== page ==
However, there is always the fear that legislation surrounding security will turn events and public spaces into a ‘fortress’ and raise alarm for attendees. As well as there being a perception that entering an event would take longer and cause delays to attendance. This is why taking the ‘proportionate’ approach as advocated by the legislation will be so important.

What does the new Martyn’s Law mean for local businesses?

 We have repeatedly stressed the importance of the ‘proportionate’ approach outlined in the legislation. Martyn’s Law has been written with an understanding that all publicly accessible locations have different requirements when it comes to counterterrorism. There is a huge difference between a small bar or cafe and something like the Manchester Arena. For small venues, the proposed legislation may simply require an addition to their already mandated fire plan, while for bigger more complex venues it will require a more holistic approach.

What does Martyn’s Law mean for the security industry?

The UK has one of the most mature and well-respected security industries in the world and has been a world leader in counterterrorism for decades. The vast experience contained within this industry means that it is well prepared to support any requirements that emerge from new legislation. One suggestion raised within the Martyn’s Law Report is the possibility of an industry-led programme where funding is made available to security equipment providers rather than individual places or spaces.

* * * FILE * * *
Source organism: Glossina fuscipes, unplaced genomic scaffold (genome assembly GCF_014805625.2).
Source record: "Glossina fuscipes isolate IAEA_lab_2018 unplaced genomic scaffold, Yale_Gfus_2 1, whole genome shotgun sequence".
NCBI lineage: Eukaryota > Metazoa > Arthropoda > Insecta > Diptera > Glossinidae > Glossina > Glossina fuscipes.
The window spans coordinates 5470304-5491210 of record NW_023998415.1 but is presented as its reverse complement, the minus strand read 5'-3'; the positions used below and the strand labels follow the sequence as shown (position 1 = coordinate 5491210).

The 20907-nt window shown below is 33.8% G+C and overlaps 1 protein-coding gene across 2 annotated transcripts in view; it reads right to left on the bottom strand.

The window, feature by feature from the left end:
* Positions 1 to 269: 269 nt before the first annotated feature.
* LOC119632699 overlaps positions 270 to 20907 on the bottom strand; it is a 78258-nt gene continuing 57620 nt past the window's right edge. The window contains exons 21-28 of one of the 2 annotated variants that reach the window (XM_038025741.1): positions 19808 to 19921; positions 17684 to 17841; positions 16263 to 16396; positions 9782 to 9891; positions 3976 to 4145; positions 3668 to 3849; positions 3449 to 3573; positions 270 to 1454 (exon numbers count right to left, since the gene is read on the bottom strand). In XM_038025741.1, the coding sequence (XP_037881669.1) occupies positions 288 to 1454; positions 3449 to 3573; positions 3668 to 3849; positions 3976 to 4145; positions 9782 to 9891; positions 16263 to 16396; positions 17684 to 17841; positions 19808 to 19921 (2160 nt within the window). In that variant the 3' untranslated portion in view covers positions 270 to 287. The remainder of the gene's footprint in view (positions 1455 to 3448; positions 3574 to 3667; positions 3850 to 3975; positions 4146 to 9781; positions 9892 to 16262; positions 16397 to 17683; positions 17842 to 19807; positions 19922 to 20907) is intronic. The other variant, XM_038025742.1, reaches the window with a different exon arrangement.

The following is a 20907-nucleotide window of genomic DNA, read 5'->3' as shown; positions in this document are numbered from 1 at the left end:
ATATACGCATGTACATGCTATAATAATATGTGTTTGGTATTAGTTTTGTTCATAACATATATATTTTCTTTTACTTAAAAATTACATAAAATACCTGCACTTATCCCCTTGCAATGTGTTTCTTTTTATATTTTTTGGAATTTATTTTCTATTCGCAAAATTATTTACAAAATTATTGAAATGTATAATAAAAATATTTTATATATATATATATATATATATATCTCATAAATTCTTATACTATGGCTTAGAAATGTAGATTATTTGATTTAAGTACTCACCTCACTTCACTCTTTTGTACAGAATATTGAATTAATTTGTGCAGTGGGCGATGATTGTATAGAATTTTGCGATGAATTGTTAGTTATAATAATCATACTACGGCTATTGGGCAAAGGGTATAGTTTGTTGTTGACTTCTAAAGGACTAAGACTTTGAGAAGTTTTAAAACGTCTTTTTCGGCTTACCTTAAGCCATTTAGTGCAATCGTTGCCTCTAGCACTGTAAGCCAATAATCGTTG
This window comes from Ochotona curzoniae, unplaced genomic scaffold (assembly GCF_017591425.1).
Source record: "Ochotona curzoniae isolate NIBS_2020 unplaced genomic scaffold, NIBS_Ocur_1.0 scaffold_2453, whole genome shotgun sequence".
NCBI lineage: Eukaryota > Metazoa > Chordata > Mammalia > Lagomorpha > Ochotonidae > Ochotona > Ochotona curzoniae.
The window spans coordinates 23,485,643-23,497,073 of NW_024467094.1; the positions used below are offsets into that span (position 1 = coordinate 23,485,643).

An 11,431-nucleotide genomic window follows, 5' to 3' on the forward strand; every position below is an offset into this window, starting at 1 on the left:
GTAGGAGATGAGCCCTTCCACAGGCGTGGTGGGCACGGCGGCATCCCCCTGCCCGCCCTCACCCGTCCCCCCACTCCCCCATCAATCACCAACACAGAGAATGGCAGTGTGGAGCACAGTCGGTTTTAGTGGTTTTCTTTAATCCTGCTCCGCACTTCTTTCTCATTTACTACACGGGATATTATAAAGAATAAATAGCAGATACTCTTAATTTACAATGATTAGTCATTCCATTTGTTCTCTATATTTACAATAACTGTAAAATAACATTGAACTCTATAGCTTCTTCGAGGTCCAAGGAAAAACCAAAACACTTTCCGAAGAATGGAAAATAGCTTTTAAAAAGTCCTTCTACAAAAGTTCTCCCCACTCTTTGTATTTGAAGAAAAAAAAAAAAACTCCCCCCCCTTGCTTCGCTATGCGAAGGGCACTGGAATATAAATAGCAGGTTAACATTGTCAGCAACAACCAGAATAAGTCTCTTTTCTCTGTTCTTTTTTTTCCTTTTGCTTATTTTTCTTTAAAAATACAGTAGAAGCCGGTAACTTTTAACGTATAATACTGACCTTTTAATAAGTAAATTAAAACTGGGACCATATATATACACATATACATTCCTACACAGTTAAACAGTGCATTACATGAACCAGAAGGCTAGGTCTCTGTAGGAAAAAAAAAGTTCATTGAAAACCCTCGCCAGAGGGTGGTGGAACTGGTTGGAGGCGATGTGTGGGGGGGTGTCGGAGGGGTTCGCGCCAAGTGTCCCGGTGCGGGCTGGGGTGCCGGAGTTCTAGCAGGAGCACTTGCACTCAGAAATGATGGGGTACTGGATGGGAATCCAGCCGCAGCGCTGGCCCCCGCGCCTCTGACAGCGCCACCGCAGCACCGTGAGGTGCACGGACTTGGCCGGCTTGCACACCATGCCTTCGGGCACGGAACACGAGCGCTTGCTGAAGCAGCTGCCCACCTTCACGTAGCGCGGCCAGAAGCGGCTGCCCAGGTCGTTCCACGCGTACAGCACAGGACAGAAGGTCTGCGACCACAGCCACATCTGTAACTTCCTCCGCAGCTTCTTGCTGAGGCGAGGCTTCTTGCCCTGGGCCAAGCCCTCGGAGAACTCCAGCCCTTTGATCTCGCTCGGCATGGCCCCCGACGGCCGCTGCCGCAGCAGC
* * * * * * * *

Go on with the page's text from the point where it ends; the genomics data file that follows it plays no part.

4. What barriers are there to Martyn’s Law being adopted?


After a disastrous 14 months for the event industry following the global pandemic, there has already been a detrimental impact on the economic prosperity of event companies. Consumer confidence to attend large events is likely to continue to be at an all-time low until the COVID-19 vaccine programme begins to reach the wider population.  Disposable income is also reduced following the individual impact on household income throughout the pandemic. Because of this, event organisers might struggle to fund additional, mandated security measures, and to pass the cost onto event-goers may not be viable.

It is believed that much of what is outlined in Martyn’s Law can be achieved without significant cost to businesses. As for cases requiring greater expenditure, it has been suggested by those campaigning for Martyn’s Law that the government should play a significant role in stimulating the acquisition of security infrastructure.